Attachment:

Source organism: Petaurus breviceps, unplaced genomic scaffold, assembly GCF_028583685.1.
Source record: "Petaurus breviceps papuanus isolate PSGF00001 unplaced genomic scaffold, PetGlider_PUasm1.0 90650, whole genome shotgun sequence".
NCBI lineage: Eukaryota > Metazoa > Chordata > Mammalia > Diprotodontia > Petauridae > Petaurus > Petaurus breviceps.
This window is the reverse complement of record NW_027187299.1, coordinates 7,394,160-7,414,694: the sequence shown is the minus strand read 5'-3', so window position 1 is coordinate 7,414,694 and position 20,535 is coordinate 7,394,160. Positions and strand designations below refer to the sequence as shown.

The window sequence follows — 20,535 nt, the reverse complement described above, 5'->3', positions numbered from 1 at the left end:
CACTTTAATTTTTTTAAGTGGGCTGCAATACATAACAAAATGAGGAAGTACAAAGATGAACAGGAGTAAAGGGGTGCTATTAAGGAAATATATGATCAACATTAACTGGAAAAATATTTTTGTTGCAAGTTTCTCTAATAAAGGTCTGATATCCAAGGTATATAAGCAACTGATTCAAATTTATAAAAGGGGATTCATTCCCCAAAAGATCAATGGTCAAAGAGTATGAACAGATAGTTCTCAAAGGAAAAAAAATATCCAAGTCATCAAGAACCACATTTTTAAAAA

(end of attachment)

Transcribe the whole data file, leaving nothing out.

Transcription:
Source organism: Petaurus breviceps, unplaced genomic scaffold, assembly GCF_028583685.1.
Source record: "Petaurus breviceps papuanus isolate PSGF00001 unplaced genomic scaffold, PetGlider_PUasm1.0 90650, whole genome shotgun sequence".
NCBI lineage: Eukaryota > Metazoa > Chordata > Mammalia > Diprotodontia > Petauridae > Petaurus > Petaurus breviceps.
This window is the reverse complement of record NW_027187299.1, coordinates 7,394,160-7,414,694: the sequence shown is the minus strand read 5'-3', so window position 1 is coordinate 7,414,694 and position 20,535 is coordinate 7,394,160. Positions and strand designations below refer to the sequence as shown.

The window sequence follows — 20,535 nt, the reverse complement described above, 5'->3', positions numbered from 1 at the left end:
CACTTTAATTTTTTTAAGTGGGCTGCAATACATAACAAAATGAGGAAGTACAAAGATGAACAGGAGTAAAGGGGTGCTATTAAGGAAATATATGATCAACATTAACTGGAAAAATATTTTTGTTGCAAGTTTCTCTAATAAAGGTCTGATATCCAAGGTATATAAGCAACTGATTCAAATTTATAAAAGGGGATTCATTCCCCAAAAGATCAATGGTCAAAGAGTATGAACAGATAGTTCTCAAAGGAAAAAAAATATCCAAGTCATCAAGAACCACATTTTTAAAAA